Formed in 1991 in North Wales, Skinflick still continues to this day as a single one man industrial unit.
Influenced by industrial, punk and metal
Skinflick – Two Ton Loser
Label: Zero Tolerance Records ZT01
Format: CD, EP
Country: UK & Europe
Released: 10 Mar 2003
Genre: Electronic Rock
Running length: 3 tracks
Running time: 19:27
1 Belief 7:52
2 Two Ton Loser 5:59
Notes: Released on Zero Tolerance records an off shoot of cold spring records
5.0 out of 5 stars INDUSTRIAL EXCELLENCE
A Fantastic single a must for any industrial fan, grinding and soulful,beautiful and battered, haunting and hardcore!!
Around the nucleus of producer/mixer J. Williams, SKINFLICK emerge as flesh blood in a stale market that pundits label, Nu-Metal. Years honing their sound into the unique, SKINFLICK incorporate the power of metal with orchestral samples, radical mixing and ultra professional and bombastic production. The ‘TWO TON LOSEREP’, is released on the newly formed ZERO TOLERANCE label, a side label of COLD SPRING, the UKs largest industrial/dark ambient label. The side-label was virtually formed on the strength of SKINFLICKs demo.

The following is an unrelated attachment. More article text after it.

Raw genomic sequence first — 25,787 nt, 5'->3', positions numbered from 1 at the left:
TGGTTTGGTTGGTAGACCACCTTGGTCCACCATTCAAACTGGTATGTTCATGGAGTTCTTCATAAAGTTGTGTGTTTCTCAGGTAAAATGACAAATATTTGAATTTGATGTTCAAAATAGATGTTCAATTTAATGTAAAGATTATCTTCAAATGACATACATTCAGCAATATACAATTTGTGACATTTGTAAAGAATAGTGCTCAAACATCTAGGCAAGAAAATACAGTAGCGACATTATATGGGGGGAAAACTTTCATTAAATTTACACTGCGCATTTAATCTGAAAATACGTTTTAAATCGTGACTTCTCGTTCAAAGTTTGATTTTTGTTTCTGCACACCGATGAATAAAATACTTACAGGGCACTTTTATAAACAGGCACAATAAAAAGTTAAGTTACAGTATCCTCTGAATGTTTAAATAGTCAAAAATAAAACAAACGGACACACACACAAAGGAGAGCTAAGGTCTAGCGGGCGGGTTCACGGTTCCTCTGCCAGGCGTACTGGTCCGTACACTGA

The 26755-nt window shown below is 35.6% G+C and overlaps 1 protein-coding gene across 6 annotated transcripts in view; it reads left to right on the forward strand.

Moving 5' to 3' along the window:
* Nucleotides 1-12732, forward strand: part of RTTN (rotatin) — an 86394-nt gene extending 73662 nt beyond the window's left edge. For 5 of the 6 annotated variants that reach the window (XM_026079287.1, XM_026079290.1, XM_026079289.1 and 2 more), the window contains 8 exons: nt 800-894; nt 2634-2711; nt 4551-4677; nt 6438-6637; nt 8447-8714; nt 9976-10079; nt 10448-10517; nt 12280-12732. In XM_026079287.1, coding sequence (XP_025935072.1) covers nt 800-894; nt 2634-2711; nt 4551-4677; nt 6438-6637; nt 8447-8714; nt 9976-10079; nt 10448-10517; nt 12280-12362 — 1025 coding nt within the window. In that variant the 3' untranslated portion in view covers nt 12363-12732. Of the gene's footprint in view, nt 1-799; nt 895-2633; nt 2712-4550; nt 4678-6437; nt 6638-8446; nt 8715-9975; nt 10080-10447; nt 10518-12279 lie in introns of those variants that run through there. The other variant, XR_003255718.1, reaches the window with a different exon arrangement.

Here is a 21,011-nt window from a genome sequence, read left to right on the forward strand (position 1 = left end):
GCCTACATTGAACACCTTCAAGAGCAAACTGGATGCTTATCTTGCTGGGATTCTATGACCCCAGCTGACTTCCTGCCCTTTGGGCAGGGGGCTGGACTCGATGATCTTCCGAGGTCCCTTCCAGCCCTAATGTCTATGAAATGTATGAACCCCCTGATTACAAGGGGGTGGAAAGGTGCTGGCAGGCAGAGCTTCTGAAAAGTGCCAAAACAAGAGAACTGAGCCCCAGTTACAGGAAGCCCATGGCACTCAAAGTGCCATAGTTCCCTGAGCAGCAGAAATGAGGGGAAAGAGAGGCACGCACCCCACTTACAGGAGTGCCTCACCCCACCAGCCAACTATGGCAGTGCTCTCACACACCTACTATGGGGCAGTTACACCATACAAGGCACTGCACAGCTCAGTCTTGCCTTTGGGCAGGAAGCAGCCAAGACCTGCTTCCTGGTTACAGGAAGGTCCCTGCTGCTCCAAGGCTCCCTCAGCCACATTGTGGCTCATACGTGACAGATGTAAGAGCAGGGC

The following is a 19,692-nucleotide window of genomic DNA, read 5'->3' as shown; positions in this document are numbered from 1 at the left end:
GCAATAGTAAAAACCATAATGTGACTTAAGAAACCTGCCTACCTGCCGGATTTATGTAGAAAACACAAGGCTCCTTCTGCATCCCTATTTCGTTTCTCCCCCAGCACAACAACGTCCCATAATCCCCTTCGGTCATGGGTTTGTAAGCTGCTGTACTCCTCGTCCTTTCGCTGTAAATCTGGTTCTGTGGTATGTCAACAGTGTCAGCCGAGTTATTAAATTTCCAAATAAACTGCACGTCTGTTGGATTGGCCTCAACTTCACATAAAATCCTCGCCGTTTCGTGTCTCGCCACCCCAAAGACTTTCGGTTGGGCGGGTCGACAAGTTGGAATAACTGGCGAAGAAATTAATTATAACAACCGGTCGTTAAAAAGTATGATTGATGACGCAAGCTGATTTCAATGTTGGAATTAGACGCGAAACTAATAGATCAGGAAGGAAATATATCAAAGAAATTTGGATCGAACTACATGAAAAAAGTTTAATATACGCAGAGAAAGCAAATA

Zero Tolerance is a new label dedicated to the most exciting and innovative Metal sounds that offer something far more dynamic and original than the endless pulp that inevitably ends up down the stereotypical cul-de-sacs of MTV and Kerrang. And, without the slightest hint of exaggeration, Zero Tolerance have an absolute gem here. Whilst it is impossible to categorise Skinflick, this talented Welsh quintet seem to be able to turn their hand to a variety of metallic styles. The first song on this three-track E.P., ‘Belief’, is amazingly similar to Marilyn Mansons ‘Mechanical Animals’ period and begins with a tortured hush before launching into a catchy, anthemic duet: ‘At the end of the day / I don’t want to believe’. A slightly fiercer interlude is brought into play towards the climax of the song, with J. Williams’ aggressive and strained lyrical delivery never going so far as to descend into the comparatively more unrecognisable realms of standard Death Metal and well known bands like Converge, Nile and Akercocke. And I do mean that as a compliment. The next track, ‘Two Ton Loser’, opens with the jangling of an acoustic guitar, settles into a steady drumbeat and then explodes into a rousing vocal pitch alongside the more traditional grind of lead guitar and electronics. Rising to the surface like a bubble of energy in a boiling cauldron, the calculated thump of a bass underpins the whole process and creates a frenzied order of timing and sound. ‘Burns Bright’ begins in a similar fashion, although on this occasion the band has created a deeply-Gothic atmosphere by employing the haunting vocal talents of its female keyboardist, E. Jones. But a true ’70s Rock feel has also been thrown into the mix, at times drifting off into Psychedelia and Doom